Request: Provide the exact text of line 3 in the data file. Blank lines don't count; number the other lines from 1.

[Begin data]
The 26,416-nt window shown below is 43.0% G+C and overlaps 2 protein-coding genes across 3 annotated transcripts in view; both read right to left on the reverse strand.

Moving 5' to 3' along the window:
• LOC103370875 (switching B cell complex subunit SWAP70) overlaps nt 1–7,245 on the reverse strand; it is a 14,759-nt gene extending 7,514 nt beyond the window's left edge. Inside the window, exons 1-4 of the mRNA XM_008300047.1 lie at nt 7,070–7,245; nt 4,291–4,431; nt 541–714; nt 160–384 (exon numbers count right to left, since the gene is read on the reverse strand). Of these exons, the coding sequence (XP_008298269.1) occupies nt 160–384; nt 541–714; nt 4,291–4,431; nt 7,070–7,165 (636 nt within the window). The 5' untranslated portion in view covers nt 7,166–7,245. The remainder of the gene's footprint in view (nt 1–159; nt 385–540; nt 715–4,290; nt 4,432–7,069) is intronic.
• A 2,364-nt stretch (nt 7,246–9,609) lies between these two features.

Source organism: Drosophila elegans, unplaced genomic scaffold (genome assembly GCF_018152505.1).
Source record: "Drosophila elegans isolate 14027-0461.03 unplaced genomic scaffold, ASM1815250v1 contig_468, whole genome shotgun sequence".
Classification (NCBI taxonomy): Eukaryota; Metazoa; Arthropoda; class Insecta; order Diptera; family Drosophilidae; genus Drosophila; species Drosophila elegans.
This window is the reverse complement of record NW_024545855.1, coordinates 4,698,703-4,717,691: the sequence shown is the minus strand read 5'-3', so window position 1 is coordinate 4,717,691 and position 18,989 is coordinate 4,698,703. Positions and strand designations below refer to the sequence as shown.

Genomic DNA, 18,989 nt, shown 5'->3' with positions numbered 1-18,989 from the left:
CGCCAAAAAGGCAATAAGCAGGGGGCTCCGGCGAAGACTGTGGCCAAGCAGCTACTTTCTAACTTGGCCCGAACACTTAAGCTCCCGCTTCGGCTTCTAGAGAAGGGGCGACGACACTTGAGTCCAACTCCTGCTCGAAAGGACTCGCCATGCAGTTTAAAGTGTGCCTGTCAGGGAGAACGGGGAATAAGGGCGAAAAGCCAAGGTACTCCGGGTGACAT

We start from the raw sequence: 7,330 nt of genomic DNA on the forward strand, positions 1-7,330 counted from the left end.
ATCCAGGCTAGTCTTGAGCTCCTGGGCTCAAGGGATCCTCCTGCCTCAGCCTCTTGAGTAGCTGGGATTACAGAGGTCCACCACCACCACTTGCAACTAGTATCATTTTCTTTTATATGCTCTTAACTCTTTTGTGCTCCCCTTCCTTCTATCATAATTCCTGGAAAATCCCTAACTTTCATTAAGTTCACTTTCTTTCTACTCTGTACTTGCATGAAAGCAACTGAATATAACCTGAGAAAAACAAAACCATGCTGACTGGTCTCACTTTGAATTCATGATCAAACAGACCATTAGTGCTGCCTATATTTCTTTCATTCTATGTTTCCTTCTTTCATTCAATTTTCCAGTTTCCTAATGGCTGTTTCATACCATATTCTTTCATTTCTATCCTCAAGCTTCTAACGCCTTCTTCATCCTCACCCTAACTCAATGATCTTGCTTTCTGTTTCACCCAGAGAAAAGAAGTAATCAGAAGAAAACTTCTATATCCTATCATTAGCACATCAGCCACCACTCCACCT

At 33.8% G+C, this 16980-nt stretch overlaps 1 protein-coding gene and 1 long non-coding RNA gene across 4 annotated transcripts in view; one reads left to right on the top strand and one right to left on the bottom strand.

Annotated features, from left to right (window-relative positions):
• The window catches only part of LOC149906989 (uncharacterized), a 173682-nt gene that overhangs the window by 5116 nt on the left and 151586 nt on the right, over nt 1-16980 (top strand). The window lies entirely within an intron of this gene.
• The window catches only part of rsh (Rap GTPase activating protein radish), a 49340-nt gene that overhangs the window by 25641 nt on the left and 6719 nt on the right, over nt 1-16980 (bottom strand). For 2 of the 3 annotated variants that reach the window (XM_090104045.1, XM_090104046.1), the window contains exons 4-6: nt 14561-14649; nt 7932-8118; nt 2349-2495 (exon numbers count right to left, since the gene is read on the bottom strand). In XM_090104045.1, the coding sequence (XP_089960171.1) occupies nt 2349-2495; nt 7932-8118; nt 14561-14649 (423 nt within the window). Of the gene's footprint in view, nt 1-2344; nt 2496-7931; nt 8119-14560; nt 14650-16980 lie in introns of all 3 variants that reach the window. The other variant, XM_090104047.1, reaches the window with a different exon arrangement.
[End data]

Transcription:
• LOC103370875 (switching B cell complex subunit SWAP70) overlaps nt 1–7,245 on the reverse strand; it is a 14,759-nt gene extending 7,514 nt beyond the window's left edge. Inside the window, exons 1-4 of the mRNA XM_008300047.1 lie at nt 7,070–7,245; nt 4,291–4,431; nt 541–714; nt 160–384 (exon numbers count right to left, since the gene is read on the reverse strand). Of these exons, the coding sequence (XP_008298269.1) occupies nt 160–384; nt 541–714; nt 4,291–4,431; nt 7,070–7,165 (636 nt within the window). The 5' untranslated portion in view covers nt 7,166–7,245. The remainder of the gene's footprint in view (nt 1–159; nt 385–540; nt 715–4,290; nt 4,432–7,069) is intronic.